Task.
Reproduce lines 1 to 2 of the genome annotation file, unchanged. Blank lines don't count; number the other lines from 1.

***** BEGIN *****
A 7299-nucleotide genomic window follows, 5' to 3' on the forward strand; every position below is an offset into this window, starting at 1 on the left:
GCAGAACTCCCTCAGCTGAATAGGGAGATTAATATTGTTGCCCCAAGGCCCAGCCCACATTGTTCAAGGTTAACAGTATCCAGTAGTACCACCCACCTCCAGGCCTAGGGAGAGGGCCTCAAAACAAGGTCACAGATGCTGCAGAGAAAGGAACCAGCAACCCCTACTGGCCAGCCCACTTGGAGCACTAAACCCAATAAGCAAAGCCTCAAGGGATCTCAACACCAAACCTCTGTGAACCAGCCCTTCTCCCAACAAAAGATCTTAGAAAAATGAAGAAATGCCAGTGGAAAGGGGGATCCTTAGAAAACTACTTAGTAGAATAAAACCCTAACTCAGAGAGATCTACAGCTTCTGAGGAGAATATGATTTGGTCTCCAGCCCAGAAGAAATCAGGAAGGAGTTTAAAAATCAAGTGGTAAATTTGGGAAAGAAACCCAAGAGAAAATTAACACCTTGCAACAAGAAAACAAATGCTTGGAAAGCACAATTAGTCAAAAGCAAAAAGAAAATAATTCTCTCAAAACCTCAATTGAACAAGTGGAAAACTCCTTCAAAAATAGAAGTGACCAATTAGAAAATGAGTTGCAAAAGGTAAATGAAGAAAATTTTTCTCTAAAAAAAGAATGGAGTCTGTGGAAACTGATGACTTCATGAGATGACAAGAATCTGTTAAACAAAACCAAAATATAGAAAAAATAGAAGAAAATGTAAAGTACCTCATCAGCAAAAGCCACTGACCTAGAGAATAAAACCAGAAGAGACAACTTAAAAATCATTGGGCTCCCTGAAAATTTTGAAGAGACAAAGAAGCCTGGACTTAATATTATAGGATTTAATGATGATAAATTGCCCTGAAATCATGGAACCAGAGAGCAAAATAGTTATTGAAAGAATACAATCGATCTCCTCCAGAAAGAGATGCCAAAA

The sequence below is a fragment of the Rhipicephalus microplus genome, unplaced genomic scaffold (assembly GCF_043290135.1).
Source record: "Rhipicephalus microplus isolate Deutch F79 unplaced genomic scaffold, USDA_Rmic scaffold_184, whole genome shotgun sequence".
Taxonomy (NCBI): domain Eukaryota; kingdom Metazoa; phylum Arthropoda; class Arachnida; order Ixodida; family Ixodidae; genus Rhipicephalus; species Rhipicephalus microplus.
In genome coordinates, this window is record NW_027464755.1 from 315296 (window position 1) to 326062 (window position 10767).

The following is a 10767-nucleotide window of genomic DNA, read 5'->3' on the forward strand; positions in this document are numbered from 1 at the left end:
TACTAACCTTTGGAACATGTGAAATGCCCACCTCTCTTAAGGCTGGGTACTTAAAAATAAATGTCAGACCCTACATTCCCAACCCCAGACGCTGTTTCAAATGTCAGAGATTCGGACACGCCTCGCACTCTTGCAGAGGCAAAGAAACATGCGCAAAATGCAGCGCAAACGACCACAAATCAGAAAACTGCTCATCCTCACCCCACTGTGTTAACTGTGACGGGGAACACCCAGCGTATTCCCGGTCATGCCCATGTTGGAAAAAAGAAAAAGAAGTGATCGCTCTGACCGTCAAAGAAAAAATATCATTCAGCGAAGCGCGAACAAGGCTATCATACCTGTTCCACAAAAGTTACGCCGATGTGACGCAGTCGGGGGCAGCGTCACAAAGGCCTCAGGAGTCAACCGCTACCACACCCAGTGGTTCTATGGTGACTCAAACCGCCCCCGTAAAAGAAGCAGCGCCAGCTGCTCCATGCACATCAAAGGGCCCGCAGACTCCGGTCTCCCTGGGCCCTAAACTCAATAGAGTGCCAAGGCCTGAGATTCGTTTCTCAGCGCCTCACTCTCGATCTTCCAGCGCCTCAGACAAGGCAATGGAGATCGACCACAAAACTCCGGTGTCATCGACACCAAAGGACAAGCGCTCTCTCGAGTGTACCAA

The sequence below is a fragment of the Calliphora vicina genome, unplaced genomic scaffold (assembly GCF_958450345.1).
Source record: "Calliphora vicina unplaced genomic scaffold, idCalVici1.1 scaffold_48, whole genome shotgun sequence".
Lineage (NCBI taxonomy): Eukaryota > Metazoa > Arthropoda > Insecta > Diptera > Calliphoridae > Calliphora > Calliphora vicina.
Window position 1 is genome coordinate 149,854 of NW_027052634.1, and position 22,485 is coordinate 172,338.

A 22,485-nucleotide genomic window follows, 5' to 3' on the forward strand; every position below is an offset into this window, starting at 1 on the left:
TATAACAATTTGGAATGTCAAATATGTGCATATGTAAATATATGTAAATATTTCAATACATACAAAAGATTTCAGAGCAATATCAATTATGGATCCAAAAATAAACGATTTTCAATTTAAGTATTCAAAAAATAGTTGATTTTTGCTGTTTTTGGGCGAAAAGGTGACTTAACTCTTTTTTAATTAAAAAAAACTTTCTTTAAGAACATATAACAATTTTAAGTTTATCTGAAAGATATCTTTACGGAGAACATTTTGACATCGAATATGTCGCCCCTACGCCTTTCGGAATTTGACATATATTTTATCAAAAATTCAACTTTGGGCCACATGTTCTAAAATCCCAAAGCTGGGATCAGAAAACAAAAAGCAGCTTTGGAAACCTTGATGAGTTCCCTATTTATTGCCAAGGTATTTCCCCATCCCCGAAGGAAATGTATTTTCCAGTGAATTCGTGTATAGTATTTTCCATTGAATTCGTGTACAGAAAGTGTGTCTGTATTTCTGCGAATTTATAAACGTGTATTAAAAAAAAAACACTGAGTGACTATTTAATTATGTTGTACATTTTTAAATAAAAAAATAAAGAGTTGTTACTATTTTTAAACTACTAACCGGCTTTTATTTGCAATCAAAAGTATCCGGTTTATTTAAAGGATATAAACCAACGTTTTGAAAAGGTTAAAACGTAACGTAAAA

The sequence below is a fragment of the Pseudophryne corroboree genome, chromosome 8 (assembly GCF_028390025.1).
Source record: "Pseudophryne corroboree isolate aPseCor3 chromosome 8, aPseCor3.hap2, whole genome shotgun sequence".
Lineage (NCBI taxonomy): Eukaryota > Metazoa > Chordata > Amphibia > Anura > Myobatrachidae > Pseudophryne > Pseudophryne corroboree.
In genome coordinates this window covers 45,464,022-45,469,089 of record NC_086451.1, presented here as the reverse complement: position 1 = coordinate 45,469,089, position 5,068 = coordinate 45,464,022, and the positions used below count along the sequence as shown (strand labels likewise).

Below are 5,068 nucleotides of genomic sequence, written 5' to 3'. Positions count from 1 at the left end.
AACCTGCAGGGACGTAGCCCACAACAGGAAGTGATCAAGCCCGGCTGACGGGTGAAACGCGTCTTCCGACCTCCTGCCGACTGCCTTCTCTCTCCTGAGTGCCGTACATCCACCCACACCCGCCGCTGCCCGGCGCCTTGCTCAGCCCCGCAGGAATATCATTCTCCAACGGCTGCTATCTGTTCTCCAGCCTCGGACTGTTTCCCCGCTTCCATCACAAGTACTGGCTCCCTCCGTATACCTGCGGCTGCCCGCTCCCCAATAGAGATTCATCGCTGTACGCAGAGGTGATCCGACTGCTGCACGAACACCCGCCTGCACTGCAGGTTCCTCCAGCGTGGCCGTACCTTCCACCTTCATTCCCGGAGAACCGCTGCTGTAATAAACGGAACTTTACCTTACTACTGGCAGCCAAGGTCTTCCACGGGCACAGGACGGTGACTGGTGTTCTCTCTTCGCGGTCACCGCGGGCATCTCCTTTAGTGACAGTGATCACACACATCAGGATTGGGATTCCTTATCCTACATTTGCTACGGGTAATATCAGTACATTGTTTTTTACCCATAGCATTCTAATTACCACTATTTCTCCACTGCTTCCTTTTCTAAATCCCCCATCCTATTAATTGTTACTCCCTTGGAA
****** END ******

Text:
A 7299-nucleotide genomic window follows, 5' to 3' on the forward strand; every position below is an offset into this window, starting at 1 on the left:
GCAGAACTCCCTCAGCTGAATAGGGAGATTAATATTGTTGCCCCAAGGCCCAGCCCACATTGTTCAAGGTTAACAGTATCCAGTAGTACCACCCACCTCCAGGCCTAGGGAGAGGGCCTCAAAACAAGGTCACAGATGCTGCAGAGAAAGGAACCAGCAACCCCTACTGGCCAGCCCACTTGGAGCACTAAACCCAATAAGCAAAGCCTCAAGGGATCTCAACACCAAACCTCTGTGAACCAGCCCTTCTCCCAACAAAAGATCTTAGAAAAATGAAGAAATGCCAGTGGAAAGGGGGATCCTTAGAAAACTACTTAGTAGAATAAAACCCTAACTCAGAGAGATCTACAGCTTCTGAGGAGAATATGATTTGGTCTCCAGCCCAGAAGAAATCAGGAAGGAGTTTAAAAATCAAGTGGTAAATTTGGGAAAGAAACCCAAGAGAAAATTAACACCTTGCAACAAGAAAACAAATGCTTGGAAAGCACAATTAGTCAAAAGCAAAAAGAAAATAATTCTCTCAAAACCTCAATTGAACAAGTGGAAAACTCCTTCAAAAATAGAAGTGACCAATTAGAAAATGAGTTGCAAAAGGTAAATGAAGAAAATTTTTCTCTAAAAAAAGAATGGAGTCTGTGGAAACTGATGACTTCATGAGATGACAAGAATCTGTTAAACAAAACCAAAATATAGAAAAAATAGAAGAAAATGTAAAGTACCTCATCAGCAAAAGCCACTGACCTAGAGAATAAAACCAGAAGAGACAACTTAAAAATCATTGGGCTCCCTGAAAATTTTGAAGAGACAAAGAAGCCTGGACTTAATATTATAGGATTTAATGATGATAAATTGCCCTGAAATCATGGAACCAGAGAGCAAAATAGTTATTGAAAGAATACAATCGATCTCCTCCAGAAAGAGATGCCAAAA